Microsoft recently announced that Vista, its new desktop operating system, and Longhorn, its new server platform, will both include a new anti-piracy technology called Microsoft Software Protection Platform. The Business Software Alliance’s most recent report estimates that 35% of software installed around the world is pirated.
The new platform will require users to register their copy of Vista or Longhorn or face limited functionality. This is nothing new. Microsoft has attempted to place similar limits since the release of XP. The new platform might more aptly be described as an “expanded” limitation. Among the features likely to be disabled are Aero, the new graphics capability in Vista. More persistent “You are using an unlicensed copy of Windows” messages are also likely.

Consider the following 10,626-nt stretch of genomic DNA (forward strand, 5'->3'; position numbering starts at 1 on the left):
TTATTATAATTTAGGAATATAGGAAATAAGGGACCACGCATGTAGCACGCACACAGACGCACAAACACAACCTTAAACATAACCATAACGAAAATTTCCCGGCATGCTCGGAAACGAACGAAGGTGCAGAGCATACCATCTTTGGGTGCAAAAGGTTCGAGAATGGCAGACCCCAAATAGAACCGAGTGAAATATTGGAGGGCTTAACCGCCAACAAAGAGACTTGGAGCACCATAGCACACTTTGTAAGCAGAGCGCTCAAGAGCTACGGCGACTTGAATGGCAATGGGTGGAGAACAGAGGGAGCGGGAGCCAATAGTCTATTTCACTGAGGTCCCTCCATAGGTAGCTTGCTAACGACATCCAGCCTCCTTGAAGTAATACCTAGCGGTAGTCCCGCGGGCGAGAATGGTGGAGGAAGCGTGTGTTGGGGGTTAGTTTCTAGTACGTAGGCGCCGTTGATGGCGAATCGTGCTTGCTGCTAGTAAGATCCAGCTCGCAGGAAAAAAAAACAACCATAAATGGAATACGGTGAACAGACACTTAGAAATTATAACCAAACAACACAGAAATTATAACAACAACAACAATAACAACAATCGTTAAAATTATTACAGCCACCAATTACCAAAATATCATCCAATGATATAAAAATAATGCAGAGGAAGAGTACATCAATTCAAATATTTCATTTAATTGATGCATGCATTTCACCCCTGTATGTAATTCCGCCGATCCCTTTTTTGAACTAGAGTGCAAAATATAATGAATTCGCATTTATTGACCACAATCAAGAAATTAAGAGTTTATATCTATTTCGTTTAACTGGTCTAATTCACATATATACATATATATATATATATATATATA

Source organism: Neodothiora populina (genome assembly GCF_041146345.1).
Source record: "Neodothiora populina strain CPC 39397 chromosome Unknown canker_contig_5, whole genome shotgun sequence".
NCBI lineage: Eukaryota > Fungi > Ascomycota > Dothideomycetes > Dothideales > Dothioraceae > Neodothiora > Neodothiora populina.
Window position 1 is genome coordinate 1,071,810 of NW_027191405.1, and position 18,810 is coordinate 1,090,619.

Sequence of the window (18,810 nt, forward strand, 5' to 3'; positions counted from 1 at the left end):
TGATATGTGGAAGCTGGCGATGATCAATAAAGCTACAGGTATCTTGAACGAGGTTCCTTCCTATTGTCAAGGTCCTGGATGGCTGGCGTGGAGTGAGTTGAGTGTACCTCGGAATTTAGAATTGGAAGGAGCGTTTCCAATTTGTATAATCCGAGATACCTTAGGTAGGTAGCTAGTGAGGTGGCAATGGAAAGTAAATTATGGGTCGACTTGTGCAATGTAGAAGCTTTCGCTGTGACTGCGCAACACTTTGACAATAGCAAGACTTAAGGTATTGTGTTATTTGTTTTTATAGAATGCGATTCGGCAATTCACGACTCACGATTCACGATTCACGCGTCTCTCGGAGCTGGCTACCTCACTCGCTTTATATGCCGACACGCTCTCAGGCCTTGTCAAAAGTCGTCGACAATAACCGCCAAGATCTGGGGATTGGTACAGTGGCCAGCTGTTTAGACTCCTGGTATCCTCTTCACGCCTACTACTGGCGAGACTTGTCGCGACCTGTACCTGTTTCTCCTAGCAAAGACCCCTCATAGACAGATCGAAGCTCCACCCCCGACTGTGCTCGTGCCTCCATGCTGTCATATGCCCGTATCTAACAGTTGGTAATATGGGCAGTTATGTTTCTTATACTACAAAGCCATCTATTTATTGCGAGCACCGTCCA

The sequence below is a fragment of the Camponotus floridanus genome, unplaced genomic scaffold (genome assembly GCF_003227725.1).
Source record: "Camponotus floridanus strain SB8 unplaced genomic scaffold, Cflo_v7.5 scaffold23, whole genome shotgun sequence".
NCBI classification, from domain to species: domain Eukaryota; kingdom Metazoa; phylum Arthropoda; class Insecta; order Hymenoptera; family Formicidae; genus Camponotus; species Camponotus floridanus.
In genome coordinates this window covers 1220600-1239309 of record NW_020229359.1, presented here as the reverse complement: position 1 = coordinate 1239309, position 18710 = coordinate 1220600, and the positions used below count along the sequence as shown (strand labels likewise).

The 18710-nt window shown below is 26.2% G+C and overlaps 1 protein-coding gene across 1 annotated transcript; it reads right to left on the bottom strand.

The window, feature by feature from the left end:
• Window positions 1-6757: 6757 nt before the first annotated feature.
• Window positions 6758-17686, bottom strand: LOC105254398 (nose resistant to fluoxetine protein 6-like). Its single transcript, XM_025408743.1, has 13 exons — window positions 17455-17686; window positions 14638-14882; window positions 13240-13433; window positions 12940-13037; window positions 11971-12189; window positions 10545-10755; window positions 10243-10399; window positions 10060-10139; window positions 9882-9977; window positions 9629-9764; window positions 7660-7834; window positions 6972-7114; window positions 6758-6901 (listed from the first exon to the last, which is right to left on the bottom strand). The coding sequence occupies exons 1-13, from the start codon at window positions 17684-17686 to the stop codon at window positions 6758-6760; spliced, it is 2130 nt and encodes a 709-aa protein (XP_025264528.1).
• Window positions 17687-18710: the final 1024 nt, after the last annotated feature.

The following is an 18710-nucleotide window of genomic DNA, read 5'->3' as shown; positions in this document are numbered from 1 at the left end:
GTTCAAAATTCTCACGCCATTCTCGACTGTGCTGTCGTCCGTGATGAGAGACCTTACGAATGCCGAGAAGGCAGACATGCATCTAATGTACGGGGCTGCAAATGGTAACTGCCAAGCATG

Microsoft will apparently continue to allow unlicensed users to receive security updates. Pirated or legal, compromised copies of Windows put everyone at risk and create bad press for Microsoft.
For more information, please see Microsoft White Paper on Software Protection Platform.